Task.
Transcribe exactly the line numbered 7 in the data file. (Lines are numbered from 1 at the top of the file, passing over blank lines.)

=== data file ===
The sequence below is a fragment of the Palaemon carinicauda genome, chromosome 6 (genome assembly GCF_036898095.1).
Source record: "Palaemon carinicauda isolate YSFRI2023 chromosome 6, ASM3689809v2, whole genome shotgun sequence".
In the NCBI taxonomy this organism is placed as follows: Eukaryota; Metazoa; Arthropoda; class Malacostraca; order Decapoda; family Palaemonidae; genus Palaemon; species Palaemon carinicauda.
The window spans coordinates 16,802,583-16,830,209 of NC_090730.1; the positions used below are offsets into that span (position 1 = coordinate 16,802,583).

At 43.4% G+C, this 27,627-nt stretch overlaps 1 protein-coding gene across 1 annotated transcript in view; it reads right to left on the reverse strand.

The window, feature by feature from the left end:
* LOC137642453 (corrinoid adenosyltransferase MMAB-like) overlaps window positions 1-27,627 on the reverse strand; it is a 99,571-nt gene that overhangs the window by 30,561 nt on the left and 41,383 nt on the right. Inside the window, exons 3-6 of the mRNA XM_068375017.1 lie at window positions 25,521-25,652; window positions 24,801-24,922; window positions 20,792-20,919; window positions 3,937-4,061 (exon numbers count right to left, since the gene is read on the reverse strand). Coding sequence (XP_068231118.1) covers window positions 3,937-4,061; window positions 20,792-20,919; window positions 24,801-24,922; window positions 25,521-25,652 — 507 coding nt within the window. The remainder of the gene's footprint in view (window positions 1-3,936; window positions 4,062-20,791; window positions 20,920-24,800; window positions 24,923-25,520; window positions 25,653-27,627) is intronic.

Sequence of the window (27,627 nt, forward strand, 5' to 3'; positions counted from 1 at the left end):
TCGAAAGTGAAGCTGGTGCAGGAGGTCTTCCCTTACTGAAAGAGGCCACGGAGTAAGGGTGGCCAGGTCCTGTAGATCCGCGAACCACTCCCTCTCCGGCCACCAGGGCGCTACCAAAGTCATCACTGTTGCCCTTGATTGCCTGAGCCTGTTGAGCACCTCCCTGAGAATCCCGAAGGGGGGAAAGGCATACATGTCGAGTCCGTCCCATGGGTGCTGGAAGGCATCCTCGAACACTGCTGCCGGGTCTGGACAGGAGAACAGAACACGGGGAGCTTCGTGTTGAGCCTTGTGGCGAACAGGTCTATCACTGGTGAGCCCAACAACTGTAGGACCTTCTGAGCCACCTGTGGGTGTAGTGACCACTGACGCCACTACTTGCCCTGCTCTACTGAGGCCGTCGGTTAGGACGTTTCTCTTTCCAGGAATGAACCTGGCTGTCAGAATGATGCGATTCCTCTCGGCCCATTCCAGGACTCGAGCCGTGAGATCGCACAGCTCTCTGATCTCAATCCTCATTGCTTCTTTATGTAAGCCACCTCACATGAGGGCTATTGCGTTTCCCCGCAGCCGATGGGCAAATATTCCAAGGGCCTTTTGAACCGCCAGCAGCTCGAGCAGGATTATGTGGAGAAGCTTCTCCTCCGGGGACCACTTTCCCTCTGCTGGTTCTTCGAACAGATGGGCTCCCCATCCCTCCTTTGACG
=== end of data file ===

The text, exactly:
* LOC137642453 (corrinoid adenosyltransferase MMAB-like) overlaps window positions 1-27,627 on the reverse strand; it is a 99,571-nt gene that overhangs the window by 30,561 nt on the left and 41,383 nt on the right. Inside the window, exons 3-6 of the mRNA XM_068375017.1 lie at window positions 25,521-25,652; window positions 24,801-24,922; window positions 20,792-20,919; window positions 3,937-4,061 (exon numbers count right to left, since the gene is read on the reverse strand). Coding sequence (XP_068231118.1) covers window positions 3,937-4,061; window positions 20,792-20,919; window positions 24,801-24,922; window positions 25,521-25,652 — 507 coding nt within the window. The remainder of the gene's footprint in view (window positions 1-3,936; window positions 4,062-20,791; window positions 20,920-24,800; window positions 24,923-25,520; window positions 25,653-27,627) is intronic.